To achieve all of the above, it is recommended that:

  1. The website is mobile responsive
  2. Engaging and fresh images are used on every web page
  3. Relevant and quick to read content is uploaded on a regular basis
  4. Each web page tells the viewer what to do next. For example, call, email, etc.,
  5. There is evidence that the business can help people just like them. Make sure you have the social proof [testimonials]
  6. Make sure the contact details are clearly visible – most will view the website on a mobile device – make it easy for them
  7. Show your brand and personality – have a short video introducing the business – make it in the context of them not all about you

Social platforms

Efficient use of social platforms can very easily promote your online reputation. Word of warning, though, don’t post and ignore. If you post content and ignore comments and likes, you may negatively impact your reputation. Social means conversing with others. Don’t be scared off by social media either. I recently spoke to a financial adviser who told me the reason he doesn’t use Facebook is because he had heard about all the negative comments you can receive.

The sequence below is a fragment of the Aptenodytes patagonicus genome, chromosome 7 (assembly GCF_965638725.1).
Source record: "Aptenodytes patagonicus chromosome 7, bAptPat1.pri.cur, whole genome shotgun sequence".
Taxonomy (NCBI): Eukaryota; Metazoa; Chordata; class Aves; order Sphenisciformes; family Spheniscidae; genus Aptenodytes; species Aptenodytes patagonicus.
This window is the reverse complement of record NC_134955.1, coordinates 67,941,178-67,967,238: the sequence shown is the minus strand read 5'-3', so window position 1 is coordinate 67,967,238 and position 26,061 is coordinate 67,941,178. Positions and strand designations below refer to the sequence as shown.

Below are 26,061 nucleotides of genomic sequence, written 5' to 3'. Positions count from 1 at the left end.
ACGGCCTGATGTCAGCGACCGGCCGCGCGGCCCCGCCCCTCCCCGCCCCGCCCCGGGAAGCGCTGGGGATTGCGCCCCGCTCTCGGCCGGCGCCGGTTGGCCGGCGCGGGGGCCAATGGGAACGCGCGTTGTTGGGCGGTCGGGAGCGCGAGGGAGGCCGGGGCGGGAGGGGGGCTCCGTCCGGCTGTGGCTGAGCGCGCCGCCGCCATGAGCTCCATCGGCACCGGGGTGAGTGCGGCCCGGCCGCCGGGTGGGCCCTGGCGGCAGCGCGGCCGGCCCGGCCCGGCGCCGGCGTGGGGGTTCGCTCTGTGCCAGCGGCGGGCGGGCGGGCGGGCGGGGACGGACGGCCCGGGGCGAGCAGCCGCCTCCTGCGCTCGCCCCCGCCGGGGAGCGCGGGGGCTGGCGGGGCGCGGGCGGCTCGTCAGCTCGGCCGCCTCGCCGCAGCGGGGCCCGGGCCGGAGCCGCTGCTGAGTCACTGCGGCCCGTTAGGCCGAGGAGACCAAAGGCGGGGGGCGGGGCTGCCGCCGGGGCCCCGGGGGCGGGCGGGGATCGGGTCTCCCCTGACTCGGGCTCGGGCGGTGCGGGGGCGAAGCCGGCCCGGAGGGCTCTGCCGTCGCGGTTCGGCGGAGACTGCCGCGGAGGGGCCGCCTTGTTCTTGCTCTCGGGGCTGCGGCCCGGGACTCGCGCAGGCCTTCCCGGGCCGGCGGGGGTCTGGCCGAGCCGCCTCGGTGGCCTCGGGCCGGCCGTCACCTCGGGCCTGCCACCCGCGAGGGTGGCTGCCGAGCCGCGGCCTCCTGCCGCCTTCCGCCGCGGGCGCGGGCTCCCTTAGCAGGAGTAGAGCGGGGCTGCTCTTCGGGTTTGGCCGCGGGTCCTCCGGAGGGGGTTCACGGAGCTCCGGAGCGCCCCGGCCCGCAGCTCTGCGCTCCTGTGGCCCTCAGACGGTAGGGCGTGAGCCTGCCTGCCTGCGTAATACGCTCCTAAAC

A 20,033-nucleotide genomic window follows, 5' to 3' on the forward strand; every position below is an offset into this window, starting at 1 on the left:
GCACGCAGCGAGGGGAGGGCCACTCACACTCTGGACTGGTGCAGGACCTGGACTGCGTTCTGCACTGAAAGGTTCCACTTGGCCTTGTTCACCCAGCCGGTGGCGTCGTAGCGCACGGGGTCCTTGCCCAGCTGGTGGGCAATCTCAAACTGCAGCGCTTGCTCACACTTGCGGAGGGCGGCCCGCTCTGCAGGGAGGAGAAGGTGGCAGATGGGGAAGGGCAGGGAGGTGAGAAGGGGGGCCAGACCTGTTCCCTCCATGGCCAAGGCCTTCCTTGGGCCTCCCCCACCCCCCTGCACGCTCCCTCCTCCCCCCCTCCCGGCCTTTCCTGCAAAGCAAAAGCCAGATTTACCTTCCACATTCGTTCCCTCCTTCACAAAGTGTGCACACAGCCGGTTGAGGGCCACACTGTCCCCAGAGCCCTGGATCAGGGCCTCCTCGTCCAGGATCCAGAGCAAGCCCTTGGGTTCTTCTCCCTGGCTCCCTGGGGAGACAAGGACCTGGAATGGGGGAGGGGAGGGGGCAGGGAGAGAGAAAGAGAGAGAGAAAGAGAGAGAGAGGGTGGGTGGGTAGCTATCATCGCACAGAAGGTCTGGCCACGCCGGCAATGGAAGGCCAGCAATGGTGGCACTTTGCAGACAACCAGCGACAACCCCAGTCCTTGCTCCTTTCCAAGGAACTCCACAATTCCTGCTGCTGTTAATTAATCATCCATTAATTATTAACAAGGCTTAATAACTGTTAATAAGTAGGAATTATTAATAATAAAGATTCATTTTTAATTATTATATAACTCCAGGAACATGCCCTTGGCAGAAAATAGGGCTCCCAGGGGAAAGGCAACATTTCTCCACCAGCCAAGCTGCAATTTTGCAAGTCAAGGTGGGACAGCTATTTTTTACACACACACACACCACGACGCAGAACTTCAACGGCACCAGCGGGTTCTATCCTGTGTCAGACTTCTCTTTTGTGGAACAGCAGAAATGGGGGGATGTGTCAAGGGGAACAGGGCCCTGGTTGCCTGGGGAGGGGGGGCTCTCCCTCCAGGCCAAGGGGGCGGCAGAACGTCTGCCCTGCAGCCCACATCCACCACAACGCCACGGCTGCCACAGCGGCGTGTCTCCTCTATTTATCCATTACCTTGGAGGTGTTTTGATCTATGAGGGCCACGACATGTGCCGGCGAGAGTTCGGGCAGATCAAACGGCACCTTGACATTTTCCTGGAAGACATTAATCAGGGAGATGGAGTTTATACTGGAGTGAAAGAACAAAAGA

So misinformed

Firstly, most people don’t want to be seen making negative comments online because it makes them look bad. Secondly, where are all the negative comments? Thirdly, if you do receive a negative comment, you can just remove it [if you wish].

Email marketing

Communicating via email is still an excellent option.


Because most of us read our emails! Yes, there is a lot of scam stuff going around, but if a client sees one of your emails, chances are they will open it. If they can open the email and share the content easily from their system, it increases the chance of your information reaching, even more, people.